Public Connectors These types of solutions were the earliest attempts at providing blockchain interoperability between cryptocurrency blockchains. An example of this would be the notary schemes that are utilized by both centralized exchanges like Coinbase and decentralized exchanges like Uniswap. These schemes monitor for certain events, like the deployment of a smart contract, taking place on multiple blockchains which then trigger transactions between chains. (Belchior et al., 2021)
Blockchains of Blockchains To achieve interoperability, these solutions allow for the reusability of several layers of the blockchain including the data, network, consensus, incentive, and contract layers. These solutions typically operate with a secondary blockchain that is application-specific and interacts with the main blockchain as sort of a source of truth. (Belchior et al., 2021)
The two main examples of these are Polkadot and Cosmos. Polkadot consists of three levels - 2 infrastructure (Relay chain and Parachain) and a Bridge level. The Relay chain is Polkadot's main network and is where all transactions are finalized. The parachains are customized blockchains that operate independently for specific developer or business use cases. These parachains rely on the Relay chain to ensure the accuracy of transactions. Lastly, the bridge level allows for communication with other networks like Ethereum when needed. (ChangeNOW.io, 2021)
Cosmos is similar to Polkadot as it allows for independent blockchains to be running in parallel with each other. These blockchains can communicate with one another through the Inter-Blockchain Communication protocol (IBC). The IBC Protocol consists of a transport layer for security/authentication and an application layer for how data should be read by source and target blockchains.
Hybrid Connectors Hybrid Connectors achieve interoperability through the use of an abstraction layer that exposes a set of operations with which dApps can interact. The two primary approaches are through trusted relays and blockchain-agnostic protocols. (Belchior et al., 2021)
Trusted Relays are trusted third parties that act as redirectors for transactions from source to target blockchains. By having a complete view of blockchain operations via the abstraction layer, blockchain-agnostic protocols can provide accountability to transacting parties across multiple blockchains. You can think of these as sort of the prison guards watching over the prisoners in the guard tower.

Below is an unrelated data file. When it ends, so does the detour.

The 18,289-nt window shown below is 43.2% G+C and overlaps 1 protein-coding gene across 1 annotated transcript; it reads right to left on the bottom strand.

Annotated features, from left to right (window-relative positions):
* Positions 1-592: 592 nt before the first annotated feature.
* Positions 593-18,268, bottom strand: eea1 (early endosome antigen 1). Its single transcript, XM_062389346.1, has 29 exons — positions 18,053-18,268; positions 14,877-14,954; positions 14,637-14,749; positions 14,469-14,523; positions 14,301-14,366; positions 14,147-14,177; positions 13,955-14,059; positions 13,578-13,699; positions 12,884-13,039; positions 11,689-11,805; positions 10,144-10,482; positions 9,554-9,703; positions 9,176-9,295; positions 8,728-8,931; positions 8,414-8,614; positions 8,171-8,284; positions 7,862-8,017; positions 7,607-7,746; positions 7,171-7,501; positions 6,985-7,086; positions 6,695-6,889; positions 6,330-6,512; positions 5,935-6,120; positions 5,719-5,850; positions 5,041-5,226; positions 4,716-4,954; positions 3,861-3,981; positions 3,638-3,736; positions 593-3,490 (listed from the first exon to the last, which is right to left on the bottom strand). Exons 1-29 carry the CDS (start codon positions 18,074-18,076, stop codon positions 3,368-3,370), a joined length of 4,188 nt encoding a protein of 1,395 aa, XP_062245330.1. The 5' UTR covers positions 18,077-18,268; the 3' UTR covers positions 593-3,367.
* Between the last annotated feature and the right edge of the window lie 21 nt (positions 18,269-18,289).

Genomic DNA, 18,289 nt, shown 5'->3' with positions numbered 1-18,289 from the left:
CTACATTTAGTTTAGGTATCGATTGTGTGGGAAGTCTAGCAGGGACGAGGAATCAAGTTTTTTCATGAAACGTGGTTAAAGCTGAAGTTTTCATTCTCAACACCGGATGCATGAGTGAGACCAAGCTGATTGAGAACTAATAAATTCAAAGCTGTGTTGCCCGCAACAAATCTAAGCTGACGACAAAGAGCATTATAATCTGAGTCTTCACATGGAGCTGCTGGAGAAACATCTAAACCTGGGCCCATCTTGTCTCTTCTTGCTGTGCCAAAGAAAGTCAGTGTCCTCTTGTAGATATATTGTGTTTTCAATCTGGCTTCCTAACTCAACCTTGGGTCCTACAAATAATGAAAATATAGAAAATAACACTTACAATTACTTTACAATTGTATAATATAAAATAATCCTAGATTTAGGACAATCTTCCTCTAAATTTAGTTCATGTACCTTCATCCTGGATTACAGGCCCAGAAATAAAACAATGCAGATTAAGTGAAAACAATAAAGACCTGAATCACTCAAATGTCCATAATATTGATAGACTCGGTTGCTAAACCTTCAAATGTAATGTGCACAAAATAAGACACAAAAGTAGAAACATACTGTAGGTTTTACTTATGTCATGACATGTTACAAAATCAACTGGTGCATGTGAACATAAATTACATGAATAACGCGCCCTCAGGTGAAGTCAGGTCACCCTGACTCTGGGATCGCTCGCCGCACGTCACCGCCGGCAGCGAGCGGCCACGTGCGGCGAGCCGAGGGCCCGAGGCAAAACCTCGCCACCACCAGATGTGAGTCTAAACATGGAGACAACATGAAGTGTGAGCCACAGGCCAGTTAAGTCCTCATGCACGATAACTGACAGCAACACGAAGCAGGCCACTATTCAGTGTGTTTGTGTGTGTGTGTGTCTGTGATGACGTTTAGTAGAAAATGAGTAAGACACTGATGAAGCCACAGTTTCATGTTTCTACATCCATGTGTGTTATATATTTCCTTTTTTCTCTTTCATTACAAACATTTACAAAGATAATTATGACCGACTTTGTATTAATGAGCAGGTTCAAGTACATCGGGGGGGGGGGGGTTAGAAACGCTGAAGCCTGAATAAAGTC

Outside of these categories, there are exciting projects such as Chainlink which recently released the Cross-Chain Interoperability Protocol (CCIP) that enabled smart contracts across different blockchains to communicate and exchange data. Another is the Universal Passport from Nervos which is a suite of tools built on top of the Nervos CKB chain that enables "cross-chain circulation of assets".
Like most solutions in this space, blockchain interoperability is still an angry baby looking for the right bottle. Each approach offers a series of benefits and there is a body of research being conducted to make improvements. Rather than bashing each other for choosing the right or wrong crypto to maxi, solving the interoperability problem should be a top priority for those in the community. This is a final boss-level challenge on the path to greater blockchain adoption which everyone benefits from. Solving this will open up a never-ending tap of use cases to apply this beloved technology to. Together, forward.
Belchior, R., Vasconcelos, A., Guerreiro, S., & Correia, M. (2021). A Survey on Blockchain Interoperability: Past, Present, and Future Trends. ArXiv:2005.14282 [Cs]. arxiv.org/abs/2005.14282
Blockchain Interoperability: What Is it and Why Does it Matter? (n.d.). Retrieved February 3, 2022, from algorand.com/resources/blog/blockchain-inte..
Gorbunov, S. (2022, February 3). Lessons Learned: The Internet’s Evolution as a Blueprint for Blockchain Interoperability [Blog]. Lessons Learned: The Internet’s Evolution as a Blueprint for Blockchain Interoperability; Nasdaq. nasdaq.com/articles/lessons-learned%3A-the-..
Wegner, P. (1996). Interoperability. ACM Computing Surveys, 28(1), 285–287. doi.org/10.1145/234313.234424